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Could an "evidence based" HiFi retailer ever be commercially viable?

Inner Space

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#61
In the 9 years with 5 years of that being on straight commission when I was a salesperson retailing home audio I never assumed customers where poor and not buyers and that paid off greatly for me. I developed a following of loyal customers that brought referrals (sometimes a little weird, demanding or grinders) and I broke the all time record for average profit margin with my methodology. One never knows who he/she is talking to and all the customers should be taken care of properly. :D
Clearly you were not only gracious and kind, but also smart. In our case, though, you wouldn't have made much commission. All the old guy wanted was a 12" x 12" frame so he could send his new album cover to his daughter.
 

March Audio

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#63
But Amazon offers no curation, no active selection of a selected subset from a vast universe of stuff one could buy. One should be able to put some premium on curation.
Well I suppose the value of that curation to the customer depends on its basis.

Has the curation been based on good knowledge of equipment performance and value for money, or is it based upon commercial deals with manufacturers, profit margins etc etc.
 

JeffS7444

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#64
When I was in my late 20s / early 30s, I remember having to dress up to go to the high end audio store.
Oh yeah the good ole days when just being an accepted part of the scene felt elite (at least to my impressionable mind), and guys working in the shop wore expensive wristwatches. Thank goodness I got through the era without spending money I didn't actually have on a set of Mark Levinson ML2 space heaters or a Maserati Biturbo with body rot.
 

Wes

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#65
you could buy a Maserati Biturbo with body rot and pull the powertrain - put it in a Fiat mouse for example
 

jhm

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#68
I think it's OK for a store to stock what to me are audiophoolery products so long as they don't try to actively sell or promote them based on pseudoscience claims. Some people will really want these products. It's their money so perfectly fine and so why shouldn't the store sell them these things ?

There's also a question about whether it's even possible to have a store which sells everything based solely on measurable scientific criteria.

If that's the case, then (as I understand it as set out below but I am very happy to be corrected) the store should not stock things like:

* oxygen free copper cables as normal cables work perfectly fine

* headphone amps with balanced outputs as single ended amps with enough power do the job just as well

* hires audio products since CD quality is already beyond what is audible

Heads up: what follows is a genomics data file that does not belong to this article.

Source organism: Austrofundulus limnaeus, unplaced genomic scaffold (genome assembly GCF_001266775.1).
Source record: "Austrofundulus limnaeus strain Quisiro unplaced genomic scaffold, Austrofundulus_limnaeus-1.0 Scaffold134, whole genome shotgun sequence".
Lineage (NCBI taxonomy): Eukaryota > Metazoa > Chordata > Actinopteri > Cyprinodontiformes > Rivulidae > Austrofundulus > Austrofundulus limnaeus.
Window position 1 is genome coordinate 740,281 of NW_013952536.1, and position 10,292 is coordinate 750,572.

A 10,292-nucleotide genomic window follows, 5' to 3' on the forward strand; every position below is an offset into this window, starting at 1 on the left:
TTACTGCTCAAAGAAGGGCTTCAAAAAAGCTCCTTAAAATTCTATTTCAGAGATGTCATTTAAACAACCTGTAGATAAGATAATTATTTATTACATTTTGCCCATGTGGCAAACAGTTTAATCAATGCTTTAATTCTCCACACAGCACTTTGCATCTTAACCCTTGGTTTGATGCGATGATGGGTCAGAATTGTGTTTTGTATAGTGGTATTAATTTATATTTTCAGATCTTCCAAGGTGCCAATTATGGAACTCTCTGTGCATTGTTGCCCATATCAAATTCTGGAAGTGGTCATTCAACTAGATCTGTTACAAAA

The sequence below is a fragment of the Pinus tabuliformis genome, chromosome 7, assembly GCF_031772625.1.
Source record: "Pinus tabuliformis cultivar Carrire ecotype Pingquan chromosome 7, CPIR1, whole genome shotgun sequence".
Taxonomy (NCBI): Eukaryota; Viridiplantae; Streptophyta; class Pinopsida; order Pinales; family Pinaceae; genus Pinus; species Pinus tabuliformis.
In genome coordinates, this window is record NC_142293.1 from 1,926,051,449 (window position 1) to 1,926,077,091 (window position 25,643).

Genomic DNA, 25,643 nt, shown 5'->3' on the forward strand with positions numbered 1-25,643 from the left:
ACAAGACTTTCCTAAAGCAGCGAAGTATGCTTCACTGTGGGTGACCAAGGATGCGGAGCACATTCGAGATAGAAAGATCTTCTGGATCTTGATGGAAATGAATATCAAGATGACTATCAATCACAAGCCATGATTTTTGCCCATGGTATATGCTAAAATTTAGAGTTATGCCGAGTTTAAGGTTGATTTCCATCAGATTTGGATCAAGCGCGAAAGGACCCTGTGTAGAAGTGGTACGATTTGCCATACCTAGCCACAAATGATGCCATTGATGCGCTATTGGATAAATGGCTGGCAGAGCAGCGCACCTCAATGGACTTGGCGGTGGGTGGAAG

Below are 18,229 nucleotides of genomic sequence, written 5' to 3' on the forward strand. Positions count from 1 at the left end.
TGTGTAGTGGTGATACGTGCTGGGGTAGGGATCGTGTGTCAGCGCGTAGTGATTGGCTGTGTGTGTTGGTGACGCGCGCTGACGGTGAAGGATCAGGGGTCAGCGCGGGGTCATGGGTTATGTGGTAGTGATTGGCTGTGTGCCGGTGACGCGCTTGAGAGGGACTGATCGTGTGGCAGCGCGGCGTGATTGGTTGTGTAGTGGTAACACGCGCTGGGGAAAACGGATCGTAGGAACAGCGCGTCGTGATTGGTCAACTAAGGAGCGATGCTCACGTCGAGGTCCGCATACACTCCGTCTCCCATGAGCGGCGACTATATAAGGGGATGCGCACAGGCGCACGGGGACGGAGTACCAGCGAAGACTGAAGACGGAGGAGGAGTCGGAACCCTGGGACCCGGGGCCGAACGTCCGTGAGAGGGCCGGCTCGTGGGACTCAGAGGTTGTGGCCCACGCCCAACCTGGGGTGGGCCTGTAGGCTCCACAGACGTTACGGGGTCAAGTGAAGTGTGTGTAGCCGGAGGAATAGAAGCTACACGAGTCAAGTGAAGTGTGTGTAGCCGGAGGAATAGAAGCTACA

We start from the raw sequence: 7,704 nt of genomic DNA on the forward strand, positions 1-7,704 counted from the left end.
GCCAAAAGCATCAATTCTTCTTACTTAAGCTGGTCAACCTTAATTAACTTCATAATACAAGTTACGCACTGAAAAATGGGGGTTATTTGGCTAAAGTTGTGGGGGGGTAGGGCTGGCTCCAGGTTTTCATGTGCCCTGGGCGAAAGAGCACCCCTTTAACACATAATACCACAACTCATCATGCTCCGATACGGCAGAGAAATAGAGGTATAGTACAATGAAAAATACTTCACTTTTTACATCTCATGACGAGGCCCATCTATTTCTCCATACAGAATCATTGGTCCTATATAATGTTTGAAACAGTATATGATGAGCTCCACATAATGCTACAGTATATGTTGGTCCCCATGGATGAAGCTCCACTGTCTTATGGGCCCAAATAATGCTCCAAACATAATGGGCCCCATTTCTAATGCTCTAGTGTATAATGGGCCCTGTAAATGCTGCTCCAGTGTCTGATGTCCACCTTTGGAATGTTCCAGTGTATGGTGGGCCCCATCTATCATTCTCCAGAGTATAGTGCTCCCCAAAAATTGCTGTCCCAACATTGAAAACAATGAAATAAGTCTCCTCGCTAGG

MakeMineVinyl

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#69
There's also a question about whether it's even possible to have a store which sells everything based solely on measurable scientific criteria.
In the 1950s when no respectable bachelor pad was without a HiFi, there was little to no snake oil because building gear based on technical means was basically the only way it could be done. Looking at magazines from that period (https://worldradiohistory.com/Archive-All-Audio/High-Fidelity-Magazine.htm), there was none of the snake oil we see today. Things which seemed radical like the McIntosh unity coupled output transformer was a real, measurable thing. If there was a forum like this in the 1950s, we'd be arguing about whether triode or pentode tube output stages were better. Ironically (or maybe not) listening testing was very alive and well. On the other hand, during that time differences between amps and such were much more obvious and measurable (or maybe not - test gear wasn't nearly as sophisticated then).
 

raistlin65

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#70
I think it's OK for a store to stock what to me are audiophoolery products so long as they don't try to actively sell or promote them based on pseudoscience claims.
I would be surprised if any such animal exists. Stores don't keep the audiofoolery products hidden in the back room for special requests. Any store I've been to, the products are out there on the shelves to tempt customers.
 

watchnerd

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#71
On the other hand, during that time differences between amps and such were much more obvious and measurable (or maybe not - test gear wasn't nearly as sophisticated then).
Right...things that are 'solved problems' today were not necessarily so back then.

One of the reasons there is so much snake oil in audio is that it's a pretty mature industry in many technical aspects, especially electronics.

It's hard to create real product innovation and differentiation in a commoditized, mature space (i.e. DACs, cables) without resorting to BS.
 
OP
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Thread Starter #72
There's also a question about whether it's even possible to have a store which sells everything based solely on measurable scientific criteria.
Thats aiming too high I think. I'm fine with over-engineered products and nice design. I use XLR connectors because of the feel, not that I need balanced cables. If the dealers just dropped the purely paranormal gadgets (like CD depolarisers, low noise USB cables etc) and maybe showed some restrain in praising unaudiable differences between boxes, I'd be fine.